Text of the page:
Among the pistillate plants kindled to fruitage by the Emersonian pollen, Thoreau is thus far the most remarkable; and it is something eminently fitting that his posthumous works should be offered us by Emerson, for they are strawberries from his own garden.
To realize the influence that Lowell's opinion carried in literary circles, one should note that as late as 1916, Mark Van Doren reiterated a similar misconception in his Henry David Thoreau. Van Doren wrote that "Thoreau is a specific Emerson" and that, philosophically, Thoreau's position was "almost identical with Emerson's."
To those familiar with Emerson's and Thoreau's writings, such a view of an "Emersonian Thoreau" is a gross misconception. Philosophically and aesthetically, they were often at odds, and one need only read Emerson's Nature and Thoreau's Walden to note the differences in personality and, most important, the differences in their art. Yet, the "Emersonian" tag hindered the recognition of Thoreau's unique greatness for over half a century, as did the popular conceptions of the effete "nature lover" and the cranky hermit. One finds, for example, Oliver Wendell Holmes treating Thoreau as a joke: "Thoreau, the nullifier of civilization . . . insisted on nibbling his asparagus at the wrong end." And Robert Louis Stevenson echoed Lowell by terming Thoreau "dry, priggish, and selfish," adding that "it was not inappropriate, surely, that he had much close relations with the fish."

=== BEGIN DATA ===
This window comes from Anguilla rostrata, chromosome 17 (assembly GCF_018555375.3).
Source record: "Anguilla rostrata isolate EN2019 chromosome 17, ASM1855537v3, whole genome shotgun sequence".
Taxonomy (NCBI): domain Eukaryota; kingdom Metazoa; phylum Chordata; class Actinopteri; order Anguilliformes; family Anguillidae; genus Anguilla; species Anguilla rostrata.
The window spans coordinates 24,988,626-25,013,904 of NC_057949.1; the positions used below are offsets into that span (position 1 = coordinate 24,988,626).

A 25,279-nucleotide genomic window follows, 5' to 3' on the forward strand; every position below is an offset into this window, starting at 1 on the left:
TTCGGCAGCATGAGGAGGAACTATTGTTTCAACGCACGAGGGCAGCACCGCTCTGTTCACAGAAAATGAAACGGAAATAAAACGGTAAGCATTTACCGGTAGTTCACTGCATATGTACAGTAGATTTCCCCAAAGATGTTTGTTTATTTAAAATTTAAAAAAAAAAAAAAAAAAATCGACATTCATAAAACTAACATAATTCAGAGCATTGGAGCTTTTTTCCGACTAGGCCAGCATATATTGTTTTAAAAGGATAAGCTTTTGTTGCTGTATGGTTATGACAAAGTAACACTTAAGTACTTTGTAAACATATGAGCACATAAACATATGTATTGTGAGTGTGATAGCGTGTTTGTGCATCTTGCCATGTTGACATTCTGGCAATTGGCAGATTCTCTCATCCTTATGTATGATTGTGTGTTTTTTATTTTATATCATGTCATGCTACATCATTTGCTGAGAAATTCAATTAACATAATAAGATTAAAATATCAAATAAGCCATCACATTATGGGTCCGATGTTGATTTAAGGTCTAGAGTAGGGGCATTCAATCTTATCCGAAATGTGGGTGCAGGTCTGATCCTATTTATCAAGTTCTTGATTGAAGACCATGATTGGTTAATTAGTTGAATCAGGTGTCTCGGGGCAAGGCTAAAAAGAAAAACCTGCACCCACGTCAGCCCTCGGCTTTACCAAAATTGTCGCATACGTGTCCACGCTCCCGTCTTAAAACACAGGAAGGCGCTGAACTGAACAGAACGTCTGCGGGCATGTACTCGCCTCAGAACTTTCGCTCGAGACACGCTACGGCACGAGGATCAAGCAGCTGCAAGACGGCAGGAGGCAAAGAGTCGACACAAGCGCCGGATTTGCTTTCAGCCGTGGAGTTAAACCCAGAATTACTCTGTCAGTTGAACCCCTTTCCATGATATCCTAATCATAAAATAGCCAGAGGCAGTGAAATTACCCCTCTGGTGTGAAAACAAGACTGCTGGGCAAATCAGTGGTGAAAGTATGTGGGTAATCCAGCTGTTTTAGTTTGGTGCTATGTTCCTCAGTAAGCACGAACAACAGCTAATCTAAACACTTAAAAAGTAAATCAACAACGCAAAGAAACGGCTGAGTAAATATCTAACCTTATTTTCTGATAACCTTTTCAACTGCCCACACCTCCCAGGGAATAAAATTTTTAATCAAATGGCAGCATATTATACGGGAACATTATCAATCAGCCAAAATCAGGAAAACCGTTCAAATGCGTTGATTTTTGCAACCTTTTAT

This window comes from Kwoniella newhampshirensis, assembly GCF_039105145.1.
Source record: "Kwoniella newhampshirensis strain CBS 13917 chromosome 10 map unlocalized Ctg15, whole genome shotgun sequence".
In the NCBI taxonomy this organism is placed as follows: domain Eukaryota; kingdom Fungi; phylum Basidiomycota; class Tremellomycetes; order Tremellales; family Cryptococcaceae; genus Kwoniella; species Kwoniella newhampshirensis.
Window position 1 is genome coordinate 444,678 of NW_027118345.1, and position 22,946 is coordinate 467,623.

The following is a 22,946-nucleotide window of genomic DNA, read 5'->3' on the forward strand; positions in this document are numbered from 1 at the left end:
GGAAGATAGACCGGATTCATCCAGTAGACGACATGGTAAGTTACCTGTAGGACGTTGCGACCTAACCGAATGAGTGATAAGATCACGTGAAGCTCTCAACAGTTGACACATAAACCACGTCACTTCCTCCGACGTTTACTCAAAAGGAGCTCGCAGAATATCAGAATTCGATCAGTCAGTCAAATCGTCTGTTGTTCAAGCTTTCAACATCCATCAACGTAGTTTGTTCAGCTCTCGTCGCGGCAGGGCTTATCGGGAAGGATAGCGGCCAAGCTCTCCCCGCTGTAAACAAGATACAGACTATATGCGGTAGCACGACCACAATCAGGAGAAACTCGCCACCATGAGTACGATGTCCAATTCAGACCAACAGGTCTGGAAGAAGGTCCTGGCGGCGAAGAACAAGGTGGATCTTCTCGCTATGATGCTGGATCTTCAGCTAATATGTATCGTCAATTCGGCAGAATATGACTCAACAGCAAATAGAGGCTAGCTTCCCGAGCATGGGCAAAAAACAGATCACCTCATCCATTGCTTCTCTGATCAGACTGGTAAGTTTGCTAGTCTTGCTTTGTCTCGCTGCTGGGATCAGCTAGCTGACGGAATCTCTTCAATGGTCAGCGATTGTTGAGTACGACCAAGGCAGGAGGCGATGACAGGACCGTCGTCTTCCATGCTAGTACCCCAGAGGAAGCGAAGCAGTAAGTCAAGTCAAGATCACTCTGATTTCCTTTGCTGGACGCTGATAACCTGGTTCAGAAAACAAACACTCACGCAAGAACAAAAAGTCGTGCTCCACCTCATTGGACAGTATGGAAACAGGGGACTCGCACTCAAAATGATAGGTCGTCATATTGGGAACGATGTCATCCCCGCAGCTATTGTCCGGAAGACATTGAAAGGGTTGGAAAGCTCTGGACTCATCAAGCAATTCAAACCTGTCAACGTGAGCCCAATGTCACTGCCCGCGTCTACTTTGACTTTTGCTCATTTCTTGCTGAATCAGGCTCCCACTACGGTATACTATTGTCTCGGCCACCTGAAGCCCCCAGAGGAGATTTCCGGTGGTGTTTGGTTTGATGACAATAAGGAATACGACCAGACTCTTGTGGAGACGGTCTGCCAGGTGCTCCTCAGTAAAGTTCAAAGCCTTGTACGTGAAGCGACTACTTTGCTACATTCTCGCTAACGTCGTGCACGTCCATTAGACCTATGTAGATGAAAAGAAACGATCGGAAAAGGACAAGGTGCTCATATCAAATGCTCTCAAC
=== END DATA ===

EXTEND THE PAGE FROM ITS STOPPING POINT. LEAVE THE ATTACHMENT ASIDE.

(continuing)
The ill-founded jokes began to come to an end during the 1890s when serious scholars began to take a closer look at the basis of Thoreau's small reputation. The portraits of Thoreau by Emerson and Lowell were re-examined and most critics came to the conclusion that, as Charles C. Abbot wrote in 1895, "neither Emerson nor Lowell was fitted to the task they undertook." Emerson's journals revealed a basic misunderstanding of Thoreau's aims and accomplishments; Lowell, the "in-door, kid-glove critic," was obviously out of touch with the thorny world that Thoreau inhabited. Between the 1890s and the mid-twentieth century, the old misconceptions about Thoreau withered away, and as critics began examining Thoreau on his own ground — that is, his writings — his reputation grew rapidly. Today, his reputation as an artist is greater than Emerson's, and, ironically, virtually no one except specialists in American literature reads either Lowell's poetry or his literary criticism. As Wendell Glick has noted: "One of the most conspicuous nails in the coffin of Lowell's reputation is his maligning of Thoreau's genius." By the unanimous consent of literary critics, "genius" is the only word to describe the once unappreciated artist of a small town in Massachusetts.